The changes that we made to our sewalong to be more inclusive explained:
The #fussycuttingsewalong started way back in 2018 and you can read more about the origins here: https://naomialice.co.uk/sewalongs/fussycuttingsewalong/
In October 2020 I made some changes to the sewalong’s stucture with the 2 key changes being:
1. We became the #focuscuttingsewalong (instead of the #fussycuttingsewalong) – you can read more about what focus cutting is here: https://naomialice.co.uk/focus-cutting-definition-terminology-and-tutorials/
2. I started using the term Paper Piecing (instead of English Paper Piecing) – you can read more about why I am using Paper Piecing instead of ‘English Paper Piecing’ here: https://naomialice.co.uk/paper-piecing/
The sewalong started in 2018 and it is a strong, supportive and creative community which I am so incredibly proud to be a part of as we stitch our focus-cut blocks with a different weekly prompt. By October 2020, there were 13.2k uses of the #fussycuttingsewalong hashtag on Instagram from stitchers all over the world. As protective as I am over this sewalong and its origins, I am also aware that I want it to be inclusive, accessible and valued. As such, we’ve decided to change the name of our sewalong to reflect this.
On the 8th October 2019, a stitcher on the #fussycuttingsewalong (someone whom I’m feel so honoured to have got to know digitally and in person through the sewalong) shared a post on Instagram saying:
This post stayed with me. I’ve spent many years fighting for inclusion through my family offering respite for children and young people with disabilities, as well as working with children and young people with disabilities in schools, and children and young people in the youth justice system. I don’t like using the term “fighting for inclusion” but that is what it is: a fight. Words have such huge power and they can devalue and silence people as well as invigorate and energise people. Time and again I have seen the negative impact of words on the children and young people I’ve worked with. Words that can ultimately devalue, exclude and dismiss people. I’d never considered whether the language we use in the sewalong excludes people, whether the language we use devalues what we do and whether the language we use devalues what we share. I stand for inclusion and I want to use language that strengthens this.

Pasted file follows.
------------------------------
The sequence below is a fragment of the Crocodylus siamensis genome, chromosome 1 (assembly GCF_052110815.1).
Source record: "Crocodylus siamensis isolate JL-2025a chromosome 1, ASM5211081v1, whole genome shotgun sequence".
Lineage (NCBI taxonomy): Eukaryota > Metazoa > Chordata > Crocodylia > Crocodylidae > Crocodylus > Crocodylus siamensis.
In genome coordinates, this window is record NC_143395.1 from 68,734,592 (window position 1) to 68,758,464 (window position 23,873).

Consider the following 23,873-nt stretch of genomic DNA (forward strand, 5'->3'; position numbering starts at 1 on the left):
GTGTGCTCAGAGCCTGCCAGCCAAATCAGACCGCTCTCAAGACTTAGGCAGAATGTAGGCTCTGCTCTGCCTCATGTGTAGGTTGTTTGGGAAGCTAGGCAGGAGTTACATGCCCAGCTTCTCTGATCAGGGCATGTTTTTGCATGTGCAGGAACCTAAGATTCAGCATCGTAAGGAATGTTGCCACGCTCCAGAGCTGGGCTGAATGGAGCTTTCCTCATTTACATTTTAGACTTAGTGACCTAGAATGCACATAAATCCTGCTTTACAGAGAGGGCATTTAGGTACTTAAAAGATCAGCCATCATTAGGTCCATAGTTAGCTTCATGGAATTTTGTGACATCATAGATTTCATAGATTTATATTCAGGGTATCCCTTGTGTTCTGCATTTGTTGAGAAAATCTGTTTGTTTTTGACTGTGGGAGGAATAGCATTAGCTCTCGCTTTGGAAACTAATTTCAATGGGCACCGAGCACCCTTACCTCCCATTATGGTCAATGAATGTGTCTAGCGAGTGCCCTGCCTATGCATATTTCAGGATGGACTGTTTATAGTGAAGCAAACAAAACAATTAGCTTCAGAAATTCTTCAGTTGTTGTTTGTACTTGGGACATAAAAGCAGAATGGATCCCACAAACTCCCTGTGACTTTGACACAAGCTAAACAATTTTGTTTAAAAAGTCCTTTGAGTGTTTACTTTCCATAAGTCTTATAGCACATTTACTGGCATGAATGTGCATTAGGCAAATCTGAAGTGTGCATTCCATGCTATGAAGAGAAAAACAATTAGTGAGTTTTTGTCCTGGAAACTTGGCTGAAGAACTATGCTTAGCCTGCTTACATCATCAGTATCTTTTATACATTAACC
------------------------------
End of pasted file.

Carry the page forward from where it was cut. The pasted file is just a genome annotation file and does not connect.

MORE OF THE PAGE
Many of us in the sewalong are used to the term “fussy cutting” because of how we use it in our sewing but, ultimately, that doesn’t change the actual definition of the word and the actual definition of fussy is not a good one. I also don’t think we should ‘reclaim’ a word with such negative meanings. If we’re explaining what it is we do to someone who doesn’t know the sewalong, what impression does it give off if we call ourselves “fussy cutters”? It implies we’re picky, that we’re difficult, that we’re not easy-going or creative. Ultimately, it devalues who we are and what we do. It is these thoughts that have continued to buzz around my head since reading that post in October 2019.